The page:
A chicken coop in Erzincan, Turkey, is among a plethora of diverse projects by SO? Architecture and Ideas addressing a return to the rural
SO? Architecture and Ideas have been shortlisted for the AR Emerging Architecture awards 2019. View the shortlist here
Should there be a difference in the level of research or technical rigour applied to a chicken coop and to a concept for disaster relief housing? For Istanbul-based studio SO?, the question has perhaps never arisen; since 2007 co-founders Oral Göktaş and Sevince Bayrak have prided themselves on creating both the ‘fun and meaningful’ with equal enthusiasm.
Described as a research-based practice, SO? draw on sociology, literature, history and engineering when approaching a diverse range of projects. Bayrak and Göktaş’s influences are revealing: Henry Thoreau, author of Walden, which explores ideas of a ‘simple life’ and self-reliance, manufacturing obsessive Jean Prouvé, Buckminster Fuller and Yona Friedman. This meeting of a technological view of architecture and the idea of going ‘back to nature’ may seem contradictory, but was crystallised in the studio’s recent House of Chickens. Forming part of the Palanga Art and Architecture Farm in Erzincan, the structure will play a role in a masterplan commissioned by artist Kutluğ Ataman to revitalise a neglected site.
‘SO?’s solution of a long, thin coop perched on a timber frame blends lowtech methods and materials with more high-tech thinking’
SO?’s solution of a long, thin coop perched on a timber frame blends low-tech methods and materials with more high-tech thinking in the form of removable modules that can be expanded as the farm grows. Incorporating details such as angled roosting bars comfortable for a chicken’s claws and hatches to facilitate egg collection, the coop is indented to generate a reciprocity not only between animals and humans, but also architecture and nature.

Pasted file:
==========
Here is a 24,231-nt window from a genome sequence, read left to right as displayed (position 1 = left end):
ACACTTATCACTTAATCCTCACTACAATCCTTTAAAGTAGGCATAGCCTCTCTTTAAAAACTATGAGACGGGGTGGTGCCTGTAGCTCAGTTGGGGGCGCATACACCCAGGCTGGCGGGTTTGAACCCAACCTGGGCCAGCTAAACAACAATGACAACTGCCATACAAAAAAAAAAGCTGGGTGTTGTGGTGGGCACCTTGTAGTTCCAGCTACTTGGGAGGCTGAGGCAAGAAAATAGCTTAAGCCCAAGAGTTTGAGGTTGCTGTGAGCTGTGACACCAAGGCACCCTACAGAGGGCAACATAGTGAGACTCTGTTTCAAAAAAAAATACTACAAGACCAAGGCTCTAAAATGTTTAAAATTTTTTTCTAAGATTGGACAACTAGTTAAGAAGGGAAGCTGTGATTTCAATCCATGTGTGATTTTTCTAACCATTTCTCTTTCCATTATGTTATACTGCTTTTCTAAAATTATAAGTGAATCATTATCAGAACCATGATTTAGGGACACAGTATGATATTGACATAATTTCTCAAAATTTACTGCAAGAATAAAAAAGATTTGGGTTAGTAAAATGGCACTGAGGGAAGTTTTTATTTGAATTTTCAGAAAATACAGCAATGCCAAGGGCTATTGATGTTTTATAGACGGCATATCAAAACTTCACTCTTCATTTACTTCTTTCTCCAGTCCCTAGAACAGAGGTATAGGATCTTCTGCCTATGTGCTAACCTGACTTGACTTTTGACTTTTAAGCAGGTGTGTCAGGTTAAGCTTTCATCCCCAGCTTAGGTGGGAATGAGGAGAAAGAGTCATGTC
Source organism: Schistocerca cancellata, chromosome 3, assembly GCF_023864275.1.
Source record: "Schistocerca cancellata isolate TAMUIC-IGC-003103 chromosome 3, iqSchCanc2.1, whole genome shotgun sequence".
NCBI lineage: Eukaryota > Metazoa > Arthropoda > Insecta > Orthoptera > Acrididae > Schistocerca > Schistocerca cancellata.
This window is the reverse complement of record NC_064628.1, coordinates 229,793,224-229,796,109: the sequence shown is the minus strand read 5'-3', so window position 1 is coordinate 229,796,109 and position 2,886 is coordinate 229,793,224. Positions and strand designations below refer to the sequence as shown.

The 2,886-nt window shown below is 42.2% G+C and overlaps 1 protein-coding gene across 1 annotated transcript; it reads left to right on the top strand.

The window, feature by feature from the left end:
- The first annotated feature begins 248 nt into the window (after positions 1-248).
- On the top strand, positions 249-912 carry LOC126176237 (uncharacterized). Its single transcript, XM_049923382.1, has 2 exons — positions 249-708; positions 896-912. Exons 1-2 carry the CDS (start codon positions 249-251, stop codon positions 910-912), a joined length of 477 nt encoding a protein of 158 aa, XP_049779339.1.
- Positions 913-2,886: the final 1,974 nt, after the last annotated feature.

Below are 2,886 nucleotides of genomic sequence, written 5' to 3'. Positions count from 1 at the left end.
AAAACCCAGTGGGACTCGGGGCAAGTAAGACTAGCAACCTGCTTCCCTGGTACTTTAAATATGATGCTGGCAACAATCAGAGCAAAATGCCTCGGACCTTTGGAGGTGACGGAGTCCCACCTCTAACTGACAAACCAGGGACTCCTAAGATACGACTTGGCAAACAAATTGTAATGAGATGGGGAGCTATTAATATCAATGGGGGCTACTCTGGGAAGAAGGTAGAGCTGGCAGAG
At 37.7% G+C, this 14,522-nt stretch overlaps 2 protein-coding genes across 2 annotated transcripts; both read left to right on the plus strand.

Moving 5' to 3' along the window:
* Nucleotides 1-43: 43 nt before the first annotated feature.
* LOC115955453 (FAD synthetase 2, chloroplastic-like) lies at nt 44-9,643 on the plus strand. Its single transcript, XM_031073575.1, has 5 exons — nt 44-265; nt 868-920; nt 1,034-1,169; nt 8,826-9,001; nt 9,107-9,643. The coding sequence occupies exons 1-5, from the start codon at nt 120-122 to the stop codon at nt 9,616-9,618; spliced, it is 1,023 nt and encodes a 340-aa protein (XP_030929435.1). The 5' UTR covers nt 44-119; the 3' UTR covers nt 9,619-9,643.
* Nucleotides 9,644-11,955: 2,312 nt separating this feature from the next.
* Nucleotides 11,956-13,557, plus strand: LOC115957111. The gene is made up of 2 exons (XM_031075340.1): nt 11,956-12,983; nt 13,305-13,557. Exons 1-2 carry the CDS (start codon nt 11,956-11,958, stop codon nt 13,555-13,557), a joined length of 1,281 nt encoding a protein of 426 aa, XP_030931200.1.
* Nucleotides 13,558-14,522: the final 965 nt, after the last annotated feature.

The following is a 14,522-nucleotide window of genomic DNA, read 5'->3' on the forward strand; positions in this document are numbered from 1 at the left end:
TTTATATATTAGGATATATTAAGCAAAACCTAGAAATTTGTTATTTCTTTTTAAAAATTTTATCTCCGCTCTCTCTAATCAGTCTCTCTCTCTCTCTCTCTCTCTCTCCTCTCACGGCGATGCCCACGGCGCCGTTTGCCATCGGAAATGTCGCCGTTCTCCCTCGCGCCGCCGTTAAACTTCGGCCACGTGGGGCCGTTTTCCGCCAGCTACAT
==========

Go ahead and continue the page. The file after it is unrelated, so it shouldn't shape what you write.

This is an ongoing concern for the architects, who claim that returning to the rural is ‘becoming a way of life that people would prefer instead of a never-ending struggle in a chaotic urban environment’. Whether it is physically translating this idea into the off-grid Cabin on the Border or creating reflections of the Bosporus in the mirrored installation Sky Spotting Stop outside the Istanbul Museum of Modern Art, the natural world is central to SO?’s approach. It is also a preoccupation that has driven some of the studio’s more immediate projects, such as the Fold&Float system. This solution turns to the sea as a site for post-earthquake disaster relief housing, due to the rapid development of public spaces once designated for this purpose in Istanbul.
So architecture and ideas drawings
These 24m² units can be quickly deployed by folding out a lightweight steel structure and attaching it to a concrete pontoon, to which the furniture is already fixed in place; an image of one of these being pulled by a tugboat is on display at London’s Royal Academy of Arts exhibition What is Radical Today? (until 7 Nov 2019). While they put it modestly, the duo seem keen to shake things up: ‘we just hope we can walk on tracks that have not been beaten before’.
This piece is featured in the AR November issue on the Foreign + Emerging Architecture – click here to purchase your copy today